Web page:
The woods across the street from where I grew up were my refuge as a child.
It was a green belt amidst suburban sprawl and the neighbors, (and I when I was older and tasked with such things,) would dump the lawn clippings from cutting engines in huge mounds a few feet from the road in a hollow. The progression from Spring to Summer to Fall could be tracked by the size, color, and smell of those hillocks. As the long days would shorten, the mounds would come to tower on either side of me in green-to-yellow rainbow sours of decay along the path I followed into the woods towards a small brook that was partially fed by storm drains.
This was a new forest, unlike the older forest of cedar and fir a mile away that was eventually clearcut and graded for the corporate palaces of a software empire, mostly alder and vine maple, sword fern, tangles of blackberry, and the rare snag that had been too decomposed to provide any value to harvest. The understory was a tangle of branches and leaves, vines, spiderwebs, and various and sundry creepy-crawlies like millipedes, mice, rats, raccoons, and even a woodchuck that once erupted from the bottom of my sandbox after I had been pressure digging with the garden hose.
In deep summer, it was a dappled, rustling shade loud enough to drown out most passing vehicles save the downshifted diesels heading west and uphill. Lower in the ever-shaded cut the brook had carved over the years before I was delivered on Earth, was a year-round humid climate that supported an entirely different ecosystem.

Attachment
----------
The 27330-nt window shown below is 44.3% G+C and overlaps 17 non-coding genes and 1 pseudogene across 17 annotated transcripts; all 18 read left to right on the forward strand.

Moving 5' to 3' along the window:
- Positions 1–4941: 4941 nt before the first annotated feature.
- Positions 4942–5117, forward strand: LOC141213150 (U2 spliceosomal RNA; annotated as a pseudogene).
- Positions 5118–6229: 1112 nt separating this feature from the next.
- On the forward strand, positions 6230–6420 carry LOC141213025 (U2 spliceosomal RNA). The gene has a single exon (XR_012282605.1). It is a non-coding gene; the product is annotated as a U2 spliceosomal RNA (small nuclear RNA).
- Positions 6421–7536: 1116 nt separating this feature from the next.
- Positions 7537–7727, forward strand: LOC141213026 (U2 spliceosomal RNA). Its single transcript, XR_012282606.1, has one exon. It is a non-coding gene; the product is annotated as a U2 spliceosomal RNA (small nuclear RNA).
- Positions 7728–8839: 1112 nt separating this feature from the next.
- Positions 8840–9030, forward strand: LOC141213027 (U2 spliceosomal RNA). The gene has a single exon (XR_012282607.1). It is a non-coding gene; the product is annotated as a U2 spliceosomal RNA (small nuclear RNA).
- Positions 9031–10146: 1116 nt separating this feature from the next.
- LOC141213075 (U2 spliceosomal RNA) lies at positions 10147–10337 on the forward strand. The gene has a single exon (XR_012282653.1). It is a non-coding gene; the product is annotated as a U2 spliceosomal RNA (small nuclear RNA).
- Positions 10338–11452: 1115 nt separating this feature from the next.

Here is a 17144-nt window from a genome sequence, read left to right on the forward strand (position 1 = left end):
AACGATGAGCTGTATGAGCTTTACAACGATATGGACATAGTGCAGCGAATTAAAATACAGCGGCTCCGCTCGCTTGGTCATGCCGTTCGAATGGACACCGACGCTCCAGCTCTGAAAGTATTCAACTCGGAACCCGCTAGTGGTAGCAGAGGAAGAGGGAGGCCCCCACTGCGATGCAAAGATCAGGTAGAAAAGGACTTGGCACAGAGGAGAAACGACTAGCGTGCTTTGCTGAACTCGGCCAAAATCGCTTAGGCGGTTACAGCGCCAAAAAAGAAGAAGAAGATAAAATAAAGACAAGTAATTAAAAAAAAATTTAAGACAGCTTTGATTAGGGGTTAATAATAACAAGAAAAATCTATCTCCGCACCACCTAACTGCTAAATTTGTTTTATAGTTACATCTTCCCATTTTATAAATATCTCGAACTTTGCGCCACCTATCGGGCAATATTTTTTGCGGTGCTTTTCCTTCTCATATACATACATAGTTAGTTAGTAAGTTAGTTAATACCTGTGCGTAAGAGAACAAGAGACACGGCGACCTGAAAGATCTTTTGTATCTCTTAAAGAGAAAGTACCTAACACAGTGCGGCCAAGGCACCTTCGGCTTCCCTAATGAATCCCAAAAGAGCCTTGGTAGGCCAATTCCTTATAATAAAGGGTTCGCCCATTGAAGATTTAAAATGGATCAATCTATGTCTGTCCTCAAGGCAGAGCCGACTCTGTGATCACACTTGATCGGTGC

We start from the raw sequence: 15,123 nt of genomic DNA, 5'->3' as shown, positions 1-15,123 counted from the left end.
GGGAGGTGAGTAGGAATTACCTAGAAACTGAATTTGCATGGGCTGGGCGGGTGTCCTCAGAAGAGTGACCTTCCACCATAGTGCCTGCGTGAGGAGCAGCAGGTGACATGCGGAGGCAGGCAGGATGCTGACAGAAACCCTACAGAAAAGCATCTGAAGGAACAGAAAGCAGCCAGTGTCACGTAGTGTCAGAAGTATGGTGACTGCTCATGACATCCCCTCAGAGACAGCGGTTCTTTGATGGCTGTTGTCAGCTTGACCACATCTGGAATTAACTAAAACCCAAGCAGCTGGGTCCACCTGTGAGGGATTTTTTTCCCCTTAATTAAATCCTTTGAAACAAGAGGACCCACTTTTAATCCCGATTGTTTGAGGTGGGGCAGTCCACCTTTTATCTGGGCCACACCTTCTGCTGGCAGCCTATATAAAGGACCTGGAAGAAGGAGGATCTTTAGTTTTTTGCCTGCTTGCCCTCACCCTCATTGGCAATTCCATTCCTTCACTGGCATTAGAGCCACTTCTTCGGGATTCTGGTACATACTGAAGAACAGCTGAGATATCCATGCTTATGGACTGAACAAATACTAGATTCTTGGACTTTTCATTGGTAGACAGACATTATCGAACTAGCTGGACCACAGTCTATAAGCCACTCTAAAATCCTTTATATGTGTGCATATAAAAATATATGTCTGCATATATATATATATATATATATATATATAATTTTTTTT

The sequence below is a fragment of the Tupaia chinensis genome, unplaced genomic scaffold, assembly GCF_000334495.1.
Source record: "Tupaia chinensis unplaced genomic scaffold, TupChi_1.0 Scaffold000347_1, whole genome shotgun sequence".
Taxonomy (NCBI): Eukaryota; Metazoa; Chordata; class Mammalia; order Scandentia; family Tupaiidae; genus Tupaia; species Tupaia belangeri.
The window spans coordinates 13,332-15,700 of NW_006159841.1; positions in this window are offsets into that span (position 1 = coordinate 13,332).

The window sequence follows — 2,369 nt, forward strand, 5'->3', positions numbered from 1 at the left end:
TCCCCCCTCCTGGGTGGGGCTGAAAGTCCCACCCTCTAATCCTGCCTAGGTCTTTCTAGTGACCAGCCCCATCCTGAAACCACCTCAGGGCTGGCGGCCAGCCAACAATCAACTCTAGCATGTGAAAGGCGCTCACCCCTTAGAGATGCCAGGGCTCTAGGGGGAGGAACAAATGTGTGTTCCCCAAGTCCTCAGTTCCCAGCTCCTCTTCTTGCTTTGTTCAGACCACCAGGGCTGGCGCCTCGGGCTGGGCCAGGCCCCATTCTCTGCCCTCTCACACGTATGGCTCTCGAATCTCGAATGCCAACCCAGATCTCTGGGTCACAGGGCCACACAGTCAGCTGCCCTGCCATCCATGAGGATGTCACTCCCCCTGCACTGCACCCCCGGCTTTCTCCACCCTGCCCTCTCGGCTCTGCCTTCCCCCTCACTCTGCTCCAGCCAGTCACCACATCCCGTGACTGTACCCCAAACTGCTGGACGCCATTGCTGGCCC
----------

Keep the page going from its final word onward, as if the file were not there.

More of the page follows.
Here were mosses and fungi, slugs and snails. And salamanders! It was a few years before I ever trapped one in my hands, being too slow and uncoordinated when I was younger, but they were previously caught many times in vision.
The pure memory of my youth has been polluted over the years by things uncountable that I have remembered and forgotten, but I’m fairly certain that my damp little friends were Western red-backs. There was one spot where a broken pipe jutted from the bank and its drips had stained the glacially tilled soil orange with rust. Or it was a bacterial bloom. Who knows?
But it was my spot to visit, because I could almost always find a salamander there, and that made me happy.
I don’t recall my last visit. I’ve often thought of returning. Hesitation holds me back. I don’t know if it would be sadder to not find them or cry if I did.
I’m afraid to find out.
Love this, Chris.
I had the courage to check the vernal pool on my parent’s property in MN where I grew up to see if the fairy shrimp (Eubranchipus) that I ritually ‘jelly jar’ captured, observed and released each spring as a child were ‘really still there’. They were. And I asked my nephew to keep checking for me. And they still are.
Happy Holidays Kilbo Family – Sue Dart
That’s great to hear and it’s great to hear from you, Sue! Season’s greetings and may the new year treat you well. – Kilbo
Lovely prose Chris!
Thank you, Bill!